• A celibate, he preached celibacy but maintained close ties with the Gurus over the centuries.
  • When the Khalsa were being persecuted by the Mughals, the udasis were caretakers of all the gurudwaras.
  • Traditionally, there were four Udasi centres (akharas or dhuans) with each controlling a certain preaching area; Nanakmatta, Kashmir, Malwa (Punjab) and Doaba. There is an Udasi gurudwara (temple) in Amritsar, near the Harimandir Sahib (Golden Temple).
  • Today’s Udasi are predominantly located in northwestern India especially around Punjab Haryana, Gujarat and cities like Haridwar and New Delhi.


  • As old as 1688, this sect originated when Guru Gobind Singh sent his handpicked followers to Benares and Paunta to learn Sanskrit.
  • As these followers established centres of learning for Sikhism, the teachings drew inspiration from Vedic philosophies and did not resemble the main stream Sikhism, identically.
  • They do not insist on Amrit initiation, but do keep their hair uncut and live a monastic and studious life.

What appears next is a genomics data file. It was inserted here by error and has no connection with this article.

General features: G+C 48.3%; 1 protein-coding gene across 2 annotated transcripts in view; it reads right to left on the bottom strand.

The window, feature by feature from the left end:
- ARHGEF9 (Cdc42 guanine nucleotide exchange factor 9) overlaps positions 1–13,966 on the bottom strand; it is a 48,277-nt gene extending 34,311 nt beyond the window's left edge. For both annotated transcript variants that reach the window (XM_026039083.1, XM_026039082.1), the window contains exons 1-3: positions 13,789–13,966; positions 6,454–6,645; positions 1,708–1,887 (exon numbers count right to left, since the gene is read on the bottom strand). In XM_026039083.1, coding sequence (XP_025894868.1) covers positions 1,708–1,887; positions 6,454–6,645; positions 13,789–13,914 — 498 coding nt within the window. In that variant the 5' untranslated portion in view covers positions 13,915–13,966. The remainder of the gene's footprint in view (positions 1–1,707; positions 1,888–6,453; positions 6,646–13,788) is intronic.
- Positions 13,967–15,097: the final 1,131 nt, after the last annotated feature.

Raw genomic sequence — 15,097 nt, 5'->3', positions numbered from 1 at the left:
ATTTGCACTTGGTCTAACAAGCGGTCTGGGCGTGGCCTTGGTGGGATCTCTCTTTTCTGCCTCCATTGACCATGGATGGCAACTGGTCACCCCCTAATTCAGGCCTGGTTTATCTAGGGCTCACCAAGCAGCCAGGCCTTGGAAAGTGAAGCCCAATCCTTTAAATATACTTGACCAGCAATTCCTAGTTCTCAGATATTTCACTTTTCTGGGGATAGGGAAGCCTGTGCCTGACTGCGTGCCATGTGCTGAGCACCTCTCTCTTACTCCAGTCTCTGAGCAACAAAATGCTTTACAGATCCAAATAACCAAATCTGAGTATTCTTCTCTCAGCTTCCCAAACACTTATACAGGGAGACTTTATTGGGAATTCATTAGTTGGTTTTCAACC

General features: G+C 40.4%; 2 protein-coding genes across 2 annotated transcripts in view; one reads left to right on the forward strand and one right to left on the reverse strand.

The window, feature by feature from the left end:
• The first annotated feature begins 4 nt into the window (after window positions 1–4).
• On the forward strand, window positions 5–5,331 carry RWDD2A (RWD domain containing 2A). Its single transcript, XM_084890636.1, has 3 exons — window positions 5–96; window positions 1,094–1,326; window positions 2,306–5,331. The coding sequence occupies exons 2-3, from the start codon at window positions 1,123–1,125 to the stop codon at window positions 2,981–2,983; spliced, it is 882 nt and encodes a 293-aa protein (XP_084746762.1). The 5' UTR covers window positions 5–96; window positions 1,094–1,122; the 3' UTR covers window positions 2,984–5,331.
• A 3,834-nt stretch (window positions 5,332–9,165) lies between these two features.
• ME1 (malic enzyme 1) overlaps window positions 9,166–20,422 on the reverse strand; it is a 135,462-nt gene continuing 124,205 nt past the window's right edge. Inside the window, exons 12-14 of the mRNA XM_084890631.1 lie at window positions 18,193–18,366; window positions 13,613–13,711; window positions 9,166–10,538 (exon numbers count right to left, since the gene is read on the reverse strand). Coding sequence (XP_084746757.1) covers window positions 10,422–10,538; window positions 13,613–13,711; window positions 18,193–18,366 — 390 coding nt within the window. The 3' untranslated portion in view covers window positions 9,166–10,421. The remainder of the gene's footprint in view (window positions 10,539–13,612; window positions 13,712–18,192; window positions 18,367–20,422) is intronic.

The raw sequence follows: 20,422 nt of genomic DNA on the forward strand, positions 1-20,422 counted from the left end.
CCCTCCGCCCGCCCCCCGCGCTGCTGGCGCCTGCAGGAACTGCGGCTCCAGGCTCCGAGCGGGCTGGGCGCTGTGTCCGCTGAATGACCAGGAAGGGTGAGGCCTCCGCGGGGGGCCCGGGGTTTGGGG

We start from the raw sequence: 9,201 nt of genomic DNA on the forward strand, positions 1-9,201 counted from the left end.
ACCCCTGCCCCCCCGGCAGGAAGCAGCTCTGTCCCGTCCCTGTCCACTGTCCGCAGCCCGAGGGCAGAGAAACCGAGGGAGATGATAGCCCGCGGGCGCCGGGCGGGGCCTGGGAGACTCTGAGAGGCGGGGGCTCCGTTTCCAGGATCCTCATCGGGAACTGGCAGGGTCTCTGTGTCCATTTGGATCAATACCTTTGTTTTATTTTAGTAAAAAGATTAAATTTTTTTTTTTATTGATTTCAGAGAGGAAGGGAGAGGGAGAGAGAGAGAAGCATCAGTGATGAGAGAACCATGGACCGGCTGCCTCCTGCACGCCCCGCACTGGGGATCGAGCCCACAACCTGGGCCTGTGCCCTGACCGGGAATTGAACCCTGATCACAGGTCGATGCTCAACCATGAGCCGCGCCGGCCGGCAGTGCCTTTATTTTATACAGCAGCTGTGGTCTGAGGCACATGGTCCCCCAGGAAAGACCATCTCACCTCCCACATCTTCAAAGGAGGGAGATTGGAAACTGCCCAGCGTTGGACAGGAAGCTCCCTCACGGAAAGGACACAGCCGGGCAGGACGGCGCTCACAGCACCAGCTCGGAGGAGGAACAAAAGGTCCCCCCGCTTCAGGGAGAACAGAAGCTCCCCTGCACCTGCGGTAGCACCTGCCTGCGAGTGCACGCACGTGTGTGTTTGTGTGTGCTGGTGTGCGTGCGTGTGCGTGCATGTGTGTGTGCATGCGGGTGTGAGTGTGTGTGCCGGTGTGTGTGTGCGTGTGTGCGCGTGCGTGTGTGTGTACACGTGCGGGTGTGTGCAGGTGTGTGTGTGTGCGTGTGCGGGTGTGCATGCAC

• The Nirmala centres can be found at Kankhal, Haridwar, Allahabad, Ujjain, Trimbak, Kurukshtra and Patna.


  • This sect based their beliefs on the teachings of Baba Dyal who was patronized by the Maharaja Ranjit Singh.
  • They have had several successors and give reverence only to Guru Nanak and not his legacy of Gurus.
  • They strictly preach abstinence from tobacco and alcohol and consign remains of the dead to a flowing river.
  • In 1978, the Sant Nirankaris were excommunicated by the Akal Takht for their belief in a living Guru as opposed to strict adherence to the Guru Granth Sahib.


  • The Namdharis strongly believe that the tenth Guru Gobind Singh lived upto the age of 146 years and then nominated Balak Singh of Hazro as his successor in 1812.
  • They negate the theory that the tenth guru had appointed the Guru Granth Sahib as his successor in 1708.
  • They have a long line of gurus, who succeeded Balak Singh till 1872, when their last guru was exiled by the British in 1872. They strongly believe that their leader will soon return.